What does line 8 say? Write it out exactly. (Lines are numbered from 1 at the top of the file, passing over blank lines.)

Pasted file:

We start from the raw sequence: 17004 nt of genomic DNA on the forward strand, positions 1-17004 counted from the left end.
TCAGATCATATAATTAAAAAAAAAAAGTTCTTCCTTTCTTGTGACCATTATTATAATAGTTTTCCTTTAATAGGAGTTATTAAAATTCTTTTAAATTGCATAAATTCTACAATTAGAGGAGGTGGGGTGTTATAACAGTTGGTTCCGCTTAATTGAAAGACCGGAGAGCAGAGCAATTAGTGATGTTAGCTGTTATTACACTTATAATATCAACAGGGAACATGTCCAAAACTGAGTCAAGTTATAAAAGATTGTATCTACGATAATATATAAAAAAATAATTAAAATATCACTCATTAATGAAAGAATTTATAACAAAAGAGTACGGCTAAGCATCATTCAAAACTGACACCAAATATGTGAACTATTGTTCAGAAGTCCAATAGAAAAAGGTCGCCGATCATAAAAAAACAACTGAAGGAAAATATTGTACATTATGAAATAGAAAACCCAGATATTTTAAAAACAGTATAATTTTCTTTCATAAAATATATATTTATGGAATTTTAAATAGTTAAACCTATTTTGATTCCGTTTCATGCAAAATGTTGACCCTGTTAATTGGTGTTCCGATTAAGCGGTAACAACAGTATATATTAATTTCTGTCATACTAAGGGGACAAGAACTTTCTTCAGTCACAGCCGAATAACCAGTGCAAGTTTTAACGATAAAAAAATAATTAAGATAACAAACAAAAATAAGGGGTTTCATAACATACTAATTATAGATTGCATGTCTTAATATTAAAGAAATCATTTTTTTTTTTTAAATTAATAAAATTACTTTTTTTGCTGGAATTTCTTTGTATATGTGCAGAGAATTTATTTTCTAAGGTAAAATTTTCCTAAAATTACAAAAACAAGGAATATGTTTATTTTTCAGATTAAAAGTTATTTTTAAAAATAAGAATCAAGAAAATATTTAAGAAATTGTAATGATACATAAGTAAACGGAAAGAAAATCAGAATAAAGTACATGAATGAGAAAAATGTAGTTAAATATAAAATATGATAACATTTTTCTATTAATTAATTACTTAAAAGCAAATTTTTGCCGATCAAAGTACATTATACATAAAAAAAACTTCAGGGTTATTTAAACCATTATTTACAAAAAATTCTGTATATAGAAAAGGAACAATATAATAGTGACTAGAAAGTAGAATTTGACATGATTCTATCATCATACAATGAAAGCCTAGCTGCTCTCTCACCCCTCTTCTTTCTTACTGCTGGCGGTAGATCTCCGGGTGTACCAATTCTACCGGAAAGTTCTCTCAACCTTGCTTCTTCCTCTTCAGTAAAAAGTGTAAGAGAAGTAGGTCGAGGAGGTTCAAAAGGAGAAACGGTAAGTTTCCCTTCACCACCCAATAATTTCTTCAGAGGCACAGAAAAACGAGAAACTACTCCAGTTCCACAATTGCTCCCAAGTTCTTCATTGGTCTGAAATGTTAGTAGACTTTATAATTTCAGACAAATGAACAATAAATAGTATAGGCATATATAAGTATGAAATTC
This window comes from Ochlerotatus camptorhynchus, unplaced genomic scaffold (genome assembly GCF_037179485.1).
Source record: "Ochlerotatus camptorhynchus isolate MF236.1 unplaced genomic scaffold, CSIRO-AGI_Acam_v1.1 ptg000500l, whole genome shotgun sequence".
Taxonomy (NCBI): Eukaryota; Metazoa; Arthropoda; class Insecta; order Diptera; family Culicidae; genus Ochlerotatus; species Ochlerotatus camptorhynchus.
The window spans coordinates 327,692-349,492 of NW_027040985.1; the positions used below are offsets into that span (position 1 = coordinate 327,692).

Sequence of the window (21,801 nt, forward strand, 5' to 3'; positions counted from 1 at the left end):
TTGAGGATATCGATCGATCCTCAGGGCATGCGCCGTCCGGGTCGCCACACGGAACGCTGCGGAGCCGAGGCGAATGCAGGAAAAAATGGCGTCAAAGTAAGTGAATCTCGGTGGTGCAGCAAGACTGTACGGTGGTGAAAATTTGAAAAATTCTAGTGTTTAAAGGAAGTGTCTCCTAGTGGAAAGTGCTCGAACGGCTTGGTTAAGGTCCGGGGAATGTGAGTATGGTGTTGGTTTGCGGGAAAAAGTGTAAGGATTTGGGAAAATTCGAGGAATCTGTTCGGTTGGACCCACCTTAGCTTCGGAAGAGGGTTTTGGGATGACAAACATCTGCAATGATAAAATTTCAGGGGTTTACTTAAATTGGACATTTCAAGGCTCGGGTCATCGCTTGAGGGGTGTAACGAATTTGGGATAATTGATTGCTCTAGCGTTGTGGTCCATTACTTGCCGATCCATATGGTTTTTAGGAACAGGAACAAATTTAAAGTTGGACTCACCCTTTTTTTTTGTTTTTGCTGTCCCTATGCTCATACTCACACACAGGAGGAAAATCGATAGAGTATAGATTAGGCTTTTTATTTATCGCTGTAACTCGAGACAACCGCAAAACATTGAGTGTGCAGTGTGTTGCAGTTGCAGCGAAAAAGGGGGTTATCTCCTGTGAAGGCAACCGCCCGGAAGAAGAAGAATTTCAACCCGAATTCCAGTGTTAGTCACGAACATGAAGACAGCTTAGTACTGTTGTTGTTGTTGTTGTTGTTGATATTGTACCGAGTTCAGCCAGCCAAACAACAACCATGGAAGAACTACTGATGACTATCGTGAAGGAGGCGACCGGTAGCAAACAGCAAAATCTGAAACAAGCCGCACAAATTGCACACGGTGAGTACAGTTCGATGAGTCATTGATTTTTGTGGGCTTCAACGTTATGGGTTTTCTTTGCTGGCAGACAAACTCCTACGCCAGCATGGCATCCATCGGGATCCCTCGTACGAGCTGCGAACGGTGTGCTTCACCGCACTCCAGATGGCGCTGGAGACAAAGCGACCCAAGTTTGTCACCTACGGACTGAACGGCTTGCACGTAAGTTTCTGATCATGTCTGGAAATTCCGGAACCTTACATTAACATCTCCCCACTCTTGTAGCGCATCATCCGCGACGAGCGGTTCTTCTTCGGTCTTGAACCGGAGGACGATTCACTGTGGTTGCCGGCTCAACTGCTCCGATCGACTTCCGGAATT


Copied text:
TTGAGGATATCGATCGATCCTCAGGGCATGCGCCGTCCGGGTCGCCACACGGAACGCTGCGGAGCCGAGGCGAATGCAGGAAAAAATGGCGTCAAAGTAAGTGAATCTCGGTGGTGCAGCAAGACTGTACGGTGGTGAAAATTTGAAAAATTCTAGTGTTTAAAGGAAGTGTCTCCTAGTGGAAAGTGCTCGAACGGCTTGGTTAAGGTCCGGGGAATGTGAGTATGGTGTTGGTTTGCGGGAAAAAGTGTAAGGATTTGGGAAAATTCGAGGAATCTGTTCGGTTGGACCCACCTTAGCTTCGGAAGAGGGTTTTGGGATGACAAACATCTGCAATGATAAAATTTCAGGGGTTTACTTAAATTGGACATTTCAAGGCTCGGGTCATCGCTTGAGGGGTGTAACGAATTTGGGATAATTGATTGCTCTAGCGTTGTGGTCCATTACTTGCCGATCCATATGGTTTTTAGGAACAGGAACAAATTTAAAGTTGGACTCACCCTTTTTTTTTGTTTTTGCTGTCCCTATGCTCATACTCACACACAGGAGGAAAATCGATAGAGTATAGATTAGGCTTTTTATTTATCGCTGTAACTCGAGACAACCGCAAAACATTGAGTGTGCAGTGTGTTGCAGTTGCAGCGAAAAAGGGGGTTATCTCCTGTGAAGGCAACCGCCCGGAAGAAGAAGAATTTCAACCCGAATTCCAGTGTTAGTCACGAACATGAAGACAGCTTAGTACTGTTGTTGTTGTTGTTGTTGTTGATATTGTACCGAGTTCAGCCAGCCAAACAACAACCATGGAAGAACTACTGATGACTATCGTGAAGGAGGCGACCGGTAGCAAACAGCAAAATCTGAAACAAGCCGCACAAATTGCACACGGTGAGTACAGTTCGATGAGTCATTGATTTTTGTGGGCTTCAACGTTATGGGTTTTCTTTGCTGGCAGACAAACTCCTACGCCAGCATGGCATCCATCGGGATCCCTCGTACGAGCTGCGAACGGTGTGCTTCACCGCACTCCAGATGGCGCTGGAGACAAAGCGACCCAAGTTTGTCACCTACGGACTGAACGGCTTGCACGTAAGTTTCTGATCATGTCTGGAAATTCCGGAACCTTACATTAACATCTCCCCACTCTTGTAGCGCATCATCCGCGACGAGCGGTTCTTCTTCGGTCTTGAACCGGAGGACGATTCACTGTGGTTGCCGGCTCAACTGCTCCGATCGACTTCCGGAATT